I think the “show-stopper” will be the investigation and results that come from the Consumer Product Safety Commission (CPSC) of the Federal Government. This watchdog association is notorious for its detailed and long-lasting impact on products that put consumers at risk.
My prediction is that tests will continue to reveal a negative impact on consumer exposure to these devices. An increasing number of reports available on the internet now reveal questions about the effects from reading text with these devices, including eye strain, headaches, blurred vision, and short and long-term vision loss.
To be fair, there are also a number of reports that call these claims “silly,” and there are also available posts that show consumers how to adjust the backlight and contrast in order to make the exposure more suitable for the individual.
All of this is fine, but the reports have brought enough attention where we will see serious, not anecdotal investigations into the effect of these products. You can regularly see recalls of products that the CPSC has deemed unsafe. Their decisions have brought dozens of manufactured products to their knees.
Will the CPSC be bold enough to go forward to apply the standards for safety that they have long used to these electronic devices for reading? What will the scientific investigations reveal? And, regardless of the findings, will enough consumers be scared, and return to the purchase of traditional books? I believe that this will happen. One credible report, with one major recall, that is announced with enough publicity, will be enough to significantly debilitate consumer acceptance of these devices.
In the meantime, what is your own tolerance level for risk? Reports from both sides are available on the internet. Who and what do you want to believe?
Let’s talk about it really soon!
(personal note – I have taken a few days away from blogging – and from a whole lot of other stuff. I hope to be back in full swing in a day or two…)
News item (Huffington Post): Bon Jovi rips Steve Jobs for killing the music industry…
“God, it was a magical, magical time. I hate to sound like an old man now, but I am, and you mark my words, in a generation from now people are going to say: ‘What happened?’ Steve Jobs is personally responsible for killing the music business.”
Interestingly, his criticism isn’t about illegal downloading or any skewed road to success; instead, Bon Jovi is complaining about the actual experience of listening to music, which he thinks has been downgraded by iTunes downloads and iPods.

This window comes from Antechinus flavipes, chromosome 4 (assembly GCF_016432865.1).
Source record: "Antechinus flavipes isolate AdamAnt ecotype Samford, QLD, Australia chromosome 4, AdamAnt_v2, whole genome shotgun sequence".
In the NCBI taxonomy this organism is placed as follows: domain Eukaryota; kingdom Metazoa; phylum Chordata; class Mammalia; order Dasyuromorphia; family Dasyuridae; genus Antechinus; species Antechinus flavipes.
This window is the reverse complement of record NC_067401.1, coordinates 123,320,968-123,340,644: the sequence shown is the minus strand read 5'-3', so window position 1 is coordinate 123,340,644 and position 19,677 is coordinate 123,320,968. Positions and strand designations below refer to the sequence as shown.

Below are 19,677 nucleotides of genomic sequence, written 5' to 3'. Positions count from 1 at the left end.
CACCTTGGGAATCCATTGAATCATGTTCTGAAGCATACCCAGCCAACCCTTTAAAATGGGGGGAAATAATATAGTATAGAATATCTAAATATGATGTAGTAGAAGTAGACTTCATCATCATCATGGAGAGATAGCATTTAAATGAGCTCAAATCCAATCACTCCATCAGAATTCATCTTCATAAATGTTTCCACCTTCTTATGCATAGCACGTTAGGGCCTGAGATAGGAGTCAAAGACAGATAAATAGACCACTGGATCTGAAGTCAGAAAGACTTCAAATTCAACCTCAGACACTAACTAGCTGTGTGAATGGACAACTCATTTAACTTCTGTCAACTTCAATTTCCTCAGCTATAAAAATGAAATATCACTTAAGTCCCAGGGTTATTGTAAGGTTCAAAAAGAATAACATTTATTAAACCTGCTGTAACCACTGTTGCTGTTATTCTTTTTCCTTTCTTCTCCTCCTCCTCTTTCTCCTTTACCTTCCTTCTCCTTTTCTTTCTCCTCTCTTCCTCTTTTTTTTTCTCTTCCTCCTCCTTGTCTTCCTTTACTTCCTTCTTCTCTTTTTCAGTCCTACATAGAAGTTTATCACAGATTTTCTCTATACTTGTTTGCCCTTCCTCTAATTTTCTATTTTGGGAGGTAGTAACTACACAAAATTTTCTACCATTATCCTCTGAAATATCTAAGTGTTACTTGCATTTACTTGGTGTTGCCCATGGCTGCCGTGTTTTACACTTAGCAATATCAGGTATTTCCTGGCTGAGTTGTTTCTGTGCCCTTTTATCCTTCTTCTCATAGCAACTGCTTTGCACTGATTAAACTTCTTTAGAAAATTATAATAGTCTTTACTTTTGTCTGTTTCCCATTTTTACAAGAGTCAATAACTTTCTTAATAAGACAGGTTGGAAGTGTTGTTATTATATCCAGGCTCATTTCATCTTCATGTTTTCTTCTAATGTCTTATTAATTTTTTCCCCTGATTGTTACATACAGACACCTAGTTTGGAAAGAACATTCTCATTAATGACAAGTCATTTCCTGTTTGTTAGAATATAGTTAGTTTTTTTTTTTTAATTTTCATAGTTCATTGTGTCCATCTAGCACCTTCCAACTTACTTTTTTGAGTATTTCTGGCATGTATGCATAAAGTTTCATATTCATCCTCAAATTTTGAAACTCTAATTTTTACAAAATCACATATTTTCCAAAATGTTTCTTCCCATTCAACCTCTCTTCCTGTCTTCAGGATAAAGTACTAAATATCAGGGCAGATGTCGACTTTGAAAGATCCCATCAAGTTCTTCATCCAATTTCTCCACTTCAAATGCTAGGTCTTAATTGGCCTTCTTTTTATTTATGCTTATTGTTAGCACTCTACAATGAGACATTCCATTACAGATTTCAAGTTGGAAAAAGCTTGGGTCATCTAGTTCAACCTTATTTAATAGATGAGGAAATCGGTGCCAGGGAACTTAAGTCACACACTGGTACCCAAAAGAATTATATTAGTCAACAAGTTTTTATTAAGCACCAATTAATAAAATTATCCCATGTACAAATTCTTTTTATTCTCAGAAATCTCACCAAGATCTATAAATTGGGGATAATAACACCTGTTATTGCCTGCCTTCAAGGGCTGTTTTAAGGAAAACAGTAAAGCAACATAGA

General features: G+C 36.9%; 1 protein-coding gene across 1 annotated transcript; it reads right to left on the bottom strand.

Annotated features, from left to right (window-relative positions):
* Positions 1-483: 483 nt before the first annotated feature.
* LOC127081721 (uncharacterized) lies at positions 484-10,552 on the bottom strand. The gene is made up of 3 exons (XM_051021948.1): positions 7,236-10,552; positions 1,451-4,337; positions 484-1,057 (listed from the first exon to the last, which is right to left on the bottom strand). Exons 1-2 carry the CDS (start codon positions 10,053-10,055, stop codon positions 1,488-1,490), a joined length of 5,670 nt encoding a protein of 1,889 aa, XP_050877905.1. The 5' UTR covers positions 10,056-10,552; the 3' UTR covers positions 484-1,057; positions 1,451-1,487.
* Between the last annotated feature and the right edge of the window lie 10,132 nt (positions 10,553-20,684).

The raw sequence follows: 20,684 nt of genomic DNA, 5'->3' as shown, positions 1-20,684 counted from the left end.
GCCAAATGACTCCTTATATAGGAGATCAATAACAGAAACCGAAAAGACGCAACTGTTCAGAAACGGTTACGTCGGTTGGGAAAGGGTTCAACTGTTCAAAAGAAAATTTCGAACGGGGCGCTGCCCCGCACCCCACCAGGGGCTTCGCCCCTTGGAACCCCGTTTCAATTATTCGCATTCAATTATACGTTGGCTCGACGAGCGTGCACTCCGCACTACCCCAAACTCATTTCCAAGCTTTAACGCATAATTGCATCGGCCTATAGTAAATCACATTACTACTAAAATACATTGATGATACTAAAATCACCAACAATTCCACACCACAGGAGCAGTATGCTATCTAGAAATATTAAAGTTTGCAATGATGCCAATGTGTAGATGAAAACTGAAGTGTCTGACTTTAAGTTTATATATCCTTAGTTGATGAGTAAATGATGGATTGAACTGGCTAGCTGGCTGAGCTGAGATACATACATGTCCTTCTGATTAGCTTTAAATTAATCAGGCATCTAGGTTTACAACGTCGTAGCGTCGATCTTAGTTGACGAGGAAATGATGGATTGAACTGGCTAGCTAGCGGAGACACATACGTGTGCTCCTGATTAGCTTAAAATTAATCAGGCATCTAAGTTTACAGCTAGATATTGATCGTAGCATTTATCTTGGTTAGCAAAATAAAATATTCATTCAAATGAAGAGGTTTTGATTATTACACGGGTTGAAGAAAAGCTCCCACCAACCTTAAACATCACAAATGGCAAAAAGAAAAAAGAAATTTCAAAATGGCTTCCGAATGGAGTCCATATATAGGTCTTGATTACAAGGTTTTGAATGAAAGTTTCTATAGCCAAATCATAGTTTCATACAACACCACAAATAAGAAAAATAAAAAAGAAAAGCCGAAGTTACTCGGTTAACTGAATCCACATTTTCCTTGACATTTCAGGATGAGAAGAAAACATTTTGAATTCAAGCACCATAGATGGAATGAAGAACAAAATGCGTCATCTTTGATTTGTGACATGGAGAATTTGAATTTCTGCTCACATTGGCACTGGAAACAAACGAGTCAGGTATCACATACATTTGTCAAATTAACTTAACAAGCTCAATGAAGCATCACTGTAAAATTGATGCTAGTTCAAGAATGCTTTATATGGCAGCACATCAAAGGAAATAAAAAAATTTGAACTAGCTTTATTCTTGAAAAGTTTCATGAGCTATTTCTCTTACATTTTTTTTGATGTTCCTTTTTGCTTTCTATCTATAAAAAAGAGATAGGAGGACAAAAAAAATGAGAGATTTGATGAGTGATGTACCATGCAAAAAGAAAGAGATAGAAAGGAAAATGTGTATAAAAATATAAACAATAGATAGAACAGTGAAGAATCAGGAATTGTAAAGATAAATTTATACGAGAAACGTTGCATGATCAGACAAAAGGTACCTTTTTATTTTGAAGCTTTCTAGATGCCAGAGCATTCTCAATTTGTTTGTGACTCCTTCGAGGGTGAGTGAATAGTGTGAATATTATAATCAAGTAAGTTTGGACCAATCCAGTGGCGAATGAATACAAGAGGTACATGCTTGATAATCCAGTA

He may be right. But, the complaint will be the same for the book industry – “The Kindle killed the book business.” And for television: “the internet and dvrs killed the networks.”
The list is endless, and the point is inescapable. Technology marches on, and it is not pretty, it does not wait, it is not fair. (this is a paraphrase of a quote from some business book I have presented, and I can’t quite remember which book. My apology to the author). In fact, google the phrase “technology does not wait,” and the quotes are numerous… When technology arrives, the world changes.
I was in Austin reading a book (yes, an actual book) to my granddaughter over the weekend. The title of the book was Opposites. She is 14 months old, so it is pretty much a point to the picture and try to hold her attention for a few seconds experience. One picture was an elephant (no guarantee that I am remembering the animal, or even the title, correctly) talking the right way and the wrong way on the telephone. But in both pictures, there was a phone with a cord and a handset. My granddaughter may never live in a house with such a phone. In fact, my son and his wife do not have a phone at their house – they each have a cell phone.
So, Bon Jovi can blame Steve Jobs for killing the music industry. And he may be right – but he is wrong. Jobs was just the guy at the time. If not him, someone else would have introduced a magic music machine based on the new digital technology, and the world of music would have changed.
We may as will get over it. We may not like it, but it happened, it is happening, and it will continue to happen. Technology marches on.
Here is some more ammunition for Kindle-bashers, coming from the weekend edition of the Wall Street Journal on February 12-13, 2011.
In the weekly Books section, Eric Ormsby writes that “books beget books – and sometimes writers are moved to pay tribute to the ones that formed them” (p. C7). His article points out that writers claim that their inspiration for writing comes as much from the books they have read, as from life itself. And, especially so from those they read as a child.